By Mohit Ghatak
Against the backdrop of the Eastern Himalayan mountain range and clear skies is the vast Singalila National Park. Deep inside, in one of the most inaccessible terrains, lives a rare animal: the Himalayan red panda.
I will never forget my first sighting of this amazing creature. We had been hiking for over a kilometre over steep slopes and were accompanied by experienced trackers. The trees, spectacular with their hanging moss and dark interiors, make such good hiding places that I worried we wouldn’t see any red pandas. It was a misty day and the clouds were low, often covering the forest. In spite of the freezing temperatures and poor visibility, we kept hiking and finally reached a spot in the midst of thick bamboo foliage. And there, as my eyes adjusted to the light, a little orange furball materialised. The red panda was so well camouflaged, that I had almost missed it.
The Himalayan red panda Ailurus fulgens, also known as the lesser panda, is a small mammal native to the Eastern Himalaya. It has been listed as Endangered in the IUCN Red List since 2008. It is found in Nepal and Bhutan, and in India in the states of Sikkim, West Bengal and Arunachal Pradesh.
View of the Singalila National Park. Photo: Nayan Khanolkar.
Red pandas are inhabitants of high-altitude forests with bamboo understories. They live on steep mountainside slopes, which are covered with temperate broadleaf forests and subalpine conifers, which are dominated by fir, Himalayan hemlock, oak, maple, rhododendron, juniper, and bamboo thickets.
A juvenile red panda. Photo: Mohit Ghatak.
The mist cleared for a short while, and the lovely early afternoon light shone on the panda. For an instant, it looked directly at me. Its white ears stood out against its brilliant, dense, reddish-brown fur. I had goosebumps.
The red panda curled up on the tree branch and began to snooze. These animals have a languid behaviour, resulting from their slow metabolic rate – which is probably an evolutionary strategy to conserve energy. After a while, it got up and treading delicately across the branch, disappeared into the foliage, swishing its bushy tail for balance. The length of the tail reflects its use as an organ of balance during arboreal locomotion. Interestingly, the soles of the red panda’s paws are also covered with hair. This feature likely represents an adaptation for walking on snow, as in the Tibetan sand fox and polar bear. The paws are equipped with sharp, curved, semi-retractable claws that the red pandas utilise extensively while climbing. Their reddish-brown coats and bushy tails with alternating red-and-white rings help the red panda to camouflage among mossy branches.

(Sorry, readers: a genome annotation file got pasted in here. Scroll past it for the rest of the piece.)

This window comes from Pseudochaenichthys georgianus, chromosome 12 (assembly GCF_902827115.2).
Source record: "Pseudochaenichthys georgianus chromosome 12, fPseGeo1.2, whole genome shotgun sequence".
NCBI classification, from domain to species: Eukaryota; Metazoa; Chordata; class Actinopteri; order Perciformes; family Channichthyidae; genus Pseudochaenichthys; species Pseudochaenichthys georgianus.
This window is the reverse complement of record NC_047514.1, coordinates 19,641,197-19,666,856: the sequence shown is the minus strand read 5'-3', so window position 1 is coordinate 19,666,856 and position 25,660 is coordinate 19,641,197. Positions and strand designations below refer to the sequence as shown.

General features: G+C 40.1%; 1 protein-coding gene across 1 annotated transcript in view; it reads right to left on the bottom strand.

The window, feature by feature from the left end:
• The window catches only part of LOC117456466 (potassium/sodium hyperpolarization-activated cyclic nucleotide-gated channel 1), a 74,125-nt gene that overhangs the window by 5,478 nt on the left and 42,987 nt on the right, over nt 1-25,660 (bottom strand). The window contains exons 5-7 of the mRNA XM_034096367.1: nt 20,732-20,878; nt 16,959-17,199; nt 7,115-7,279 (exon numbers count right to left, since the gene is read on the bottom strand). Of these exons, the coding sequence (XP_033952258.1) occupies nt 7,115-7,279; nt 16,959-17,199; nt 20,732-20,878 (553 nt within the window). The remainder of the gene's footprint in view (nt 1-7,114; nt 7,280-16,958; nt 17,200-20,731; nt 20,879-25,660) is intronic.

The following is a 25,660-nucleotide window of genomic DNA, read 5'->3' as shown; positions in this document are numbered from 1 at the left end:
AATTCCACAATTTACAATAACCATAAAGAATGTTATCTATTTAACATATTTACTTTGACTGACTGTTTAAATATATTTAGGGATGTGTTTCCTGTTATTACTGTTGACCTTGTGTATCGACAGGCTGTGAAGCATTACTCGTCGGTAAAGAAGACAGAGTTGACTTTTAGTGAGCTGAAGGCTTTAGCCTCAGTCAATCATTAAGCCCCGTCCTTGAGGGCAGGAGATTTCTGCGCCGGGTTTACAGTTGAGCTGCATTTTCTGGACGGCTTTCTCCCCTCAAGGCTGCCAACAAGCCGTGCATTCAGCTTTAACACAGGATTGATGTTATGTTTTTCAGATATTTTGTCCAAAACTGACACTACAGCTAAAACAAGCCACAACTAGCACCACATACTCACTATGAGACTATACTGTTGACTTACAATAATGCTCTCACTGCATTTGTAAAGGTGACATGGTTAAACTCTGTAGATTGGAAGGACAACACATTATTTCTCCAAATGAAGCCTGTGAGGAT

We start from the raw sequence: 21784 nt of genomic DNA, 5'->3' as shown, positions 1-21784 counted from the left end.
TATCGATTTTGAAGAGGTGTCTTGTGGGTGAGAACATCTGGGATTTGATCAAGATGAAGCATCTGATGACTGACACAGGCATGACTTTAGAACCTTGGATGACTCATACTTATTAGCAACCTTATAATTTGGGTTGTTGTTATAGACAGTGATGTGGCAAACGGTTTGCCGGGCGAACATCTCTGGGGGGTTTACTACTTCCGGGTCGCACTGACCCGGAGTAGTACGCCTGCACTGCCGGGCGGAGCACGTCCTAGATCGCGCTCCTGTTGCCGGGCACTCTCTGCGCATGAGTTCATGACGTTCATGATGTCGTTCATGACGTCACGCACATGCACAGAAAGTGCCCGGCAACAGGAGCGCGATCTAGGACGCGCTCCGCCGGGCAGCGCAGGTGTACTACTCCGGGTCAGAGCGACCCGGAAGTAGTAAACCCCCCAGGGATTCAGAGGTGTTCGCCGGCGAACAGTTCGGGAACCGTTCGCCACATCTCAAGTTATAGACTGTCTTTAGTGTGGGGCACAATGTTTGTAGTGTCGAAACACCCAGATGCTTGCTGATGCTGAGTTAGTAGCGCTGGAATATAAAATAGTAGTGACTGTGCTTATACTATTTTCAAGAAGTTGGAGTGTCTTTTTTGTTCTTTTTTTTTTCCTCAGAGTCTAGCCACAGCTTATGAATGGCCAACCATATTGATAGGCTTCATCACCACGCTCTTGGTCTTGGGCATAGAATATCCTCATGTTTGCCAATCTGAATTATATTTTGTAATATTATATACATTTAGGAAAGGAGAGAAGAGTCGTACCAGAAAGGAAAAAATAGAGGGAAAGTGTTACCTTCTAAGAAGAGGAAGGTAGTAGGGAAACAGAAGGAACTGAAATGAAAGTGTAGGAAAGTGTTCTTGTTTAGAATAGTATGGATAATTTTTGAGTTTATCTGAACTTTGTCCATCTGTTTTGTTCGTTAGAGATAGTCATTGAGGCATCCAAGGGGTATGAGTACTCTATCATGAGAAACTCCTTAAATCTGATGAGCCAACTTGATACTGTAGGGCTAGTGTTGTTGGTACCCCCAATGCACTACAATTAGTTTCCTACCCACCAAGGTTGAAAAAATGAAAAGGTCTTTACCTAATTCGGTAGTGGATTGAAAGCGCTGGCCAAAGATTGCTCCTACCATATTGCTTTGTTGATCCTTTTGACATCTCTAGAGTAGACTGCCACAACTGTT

Red pandas are skilled climbers. Photo: Mohit Ghatak.
Two-thirds of their diet are bamboo leaves. Photo: Public Domain.
Its diet consists of about two-third bamboo leaves, but they also eat berries, fruit of tenga Sorbus cuspidata and tekhiphal Actinidia spp., fruit and leaves of lise Ilex spp., and leaves of kapasi Acer spp. They also occasionally feed on young birds, fish, eggs, small rodents and insects. Bamboo is a staple in the red panda’s diet. Like the giant panda, the red panda cannot digest the cellulose in bamboo, so it has to eat a huge amount of bamboo shoots (4.8 kg.) and leaves (1.5 kg.) each day to survive. In other words, a red panda eats its weight in bamboo every day! Due to its low caloric intake, nearly every waking hour of a panda’s life is spent eating.
Red pandas are brown and maroon cat-sized mammals. Photo: Mohit Ghatak.
I had two more sightings of this elusive creature during my stay in Singalila in the Eastern Himalaya in Darjeeling, West Bengal, in early December 2022; including an encounter with a juvenile red panda. We tracked it by following its droppings on a bright, sunlit morning, against the breathtaking backdrop of the mountains and the lush green forest stretching over
My rare encounter with the red panda reminded me that we humans have a responsibility to share the planet with other animals. With just about 10,000 individuals worldwide, conservation of the red panda through research, education and communication is critical.
Mohit Ghatak is an engineer based in Singapore. He enjoys travelling and photographing wildlife and believes that sharing his images with others will build interest in wildlife and encourage people to work to preserve wild habitats.